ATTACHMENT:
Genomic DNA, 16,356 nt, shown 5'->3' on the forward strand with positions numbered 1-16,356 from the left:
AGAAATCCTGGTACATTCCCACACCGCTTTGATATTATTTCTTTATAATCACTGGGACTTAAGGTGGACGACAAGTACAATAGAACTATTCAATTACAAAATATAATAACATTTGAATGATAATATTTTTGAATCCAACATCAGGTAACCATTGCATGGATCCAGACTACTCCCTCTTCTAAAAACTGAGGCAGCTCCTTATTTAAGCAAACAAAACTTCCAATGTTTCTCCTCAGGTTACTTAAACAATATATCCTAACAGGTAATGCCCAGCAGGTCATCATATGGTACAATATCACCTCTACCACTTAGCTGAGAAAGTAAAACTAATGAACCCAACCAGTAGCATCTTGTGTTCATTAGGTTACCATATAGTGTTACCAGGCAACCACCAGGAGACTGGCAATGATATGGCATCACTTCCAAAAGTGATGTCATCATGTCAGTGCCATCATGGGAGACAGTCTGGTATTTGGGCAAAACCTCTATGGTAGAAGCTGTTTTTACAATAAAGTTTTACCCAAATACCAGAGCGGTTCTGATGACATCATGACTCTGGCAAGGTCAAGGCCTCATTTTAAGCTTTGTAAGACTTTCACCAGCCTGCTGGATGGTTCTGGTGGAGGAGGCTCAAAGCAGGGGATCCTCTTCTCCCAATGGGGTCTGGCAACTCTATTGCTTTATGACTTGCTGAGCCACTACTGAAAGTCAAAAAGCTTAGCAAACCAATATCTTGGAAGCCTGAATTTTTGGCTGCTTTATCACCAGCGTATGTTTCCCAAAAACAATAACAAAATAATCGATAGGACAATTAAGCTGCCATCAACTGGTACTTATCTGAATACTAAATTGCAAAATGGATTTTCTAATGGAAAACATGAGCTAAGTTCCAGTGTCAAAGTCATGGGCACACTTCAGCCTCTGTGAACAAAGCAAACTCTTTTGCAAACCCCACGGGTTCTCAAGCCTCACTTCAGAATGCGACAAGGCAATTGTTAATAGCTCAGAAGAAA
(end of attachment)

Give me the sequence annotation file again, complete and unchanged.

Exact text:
Genomic DNA, 16,356 nt, shown 5'->3' on the forward strand with positions numbered 1-16,356 from the left:
AGAAATCCTGGTACATTCCCACACCGCTTTGATATTATTTCTTTATAATCACTGGGACTTAAGGTGGACGACAAGTACAATAGAACTATTCAATTACAAAATATAATAACATTTGAATGATAATATTTTTGAATCCAACATCAGGTAACCATTGCATGGATCCAGACTACTCCCTCTTCTAAAAACTGAGGCAGCTCCTTATTTAAGCAAACAAAACTTCCAATGTTTCTCCTCAGGTTACTTAAACAATATATCCTAACAGGTAATGCCCAGCAGGTCATCATATGGTACAATATCACCTCTACCACTTAGCTGAGAAAGTAAAACTAATGAACCCAACCAGTAGCATCTTGTGTTCATTAGGTTACCATATAGTGTTACCAGGCAACCACCAGGAGACTGGCAATGATATGGCATCACTTCCAAAAGTGATGTCATCATGTCAGTGCCATCATGGGAGACAGTCTGGTATTTGGGCAAAACCTCTATGGTAGAAGCTGTTTTTACAATAAAGTTTTACCCAAATACCAGAGCGGTTCTGATGACATCATGACTCTGGCAAGGTCAAGGCCTCATTTTAAGCTTTGTAAGACTTTCACCAGCCTGCTGGATGGTTCTGGTGGAGGAGGCTCAAAGCAGGGGATCCTCTTCTCCCAATGGGGTCTGGCAACTCTATTGCTTTATGACTTGCTGAGCCACTACTGAAAGTCAAAAAGCTTAGCAAACCAATATCTTGGAAGCCTGAATTTTTGGCTGCTTTATCACCAGCGTATGTTTCCCAAAAACAATAACAAAATAATCGATAGGACAATTAAGCTGCCATCAACTGGTACTTATCTGAATACTAAATTGCAAAATGGATTTTCTAATGGAAAACATGAGCTAAGTTCCAGTGTCAAAGTCATGGGCACACTTCAGCCTCTGTGAACAAAGCAAACTCTTTTGCAAACCCCACGGGTTCTCAAGCCTCACTTCAGAATGCGACAAGGCAATTGTTAATAGCTCAGAAGAAA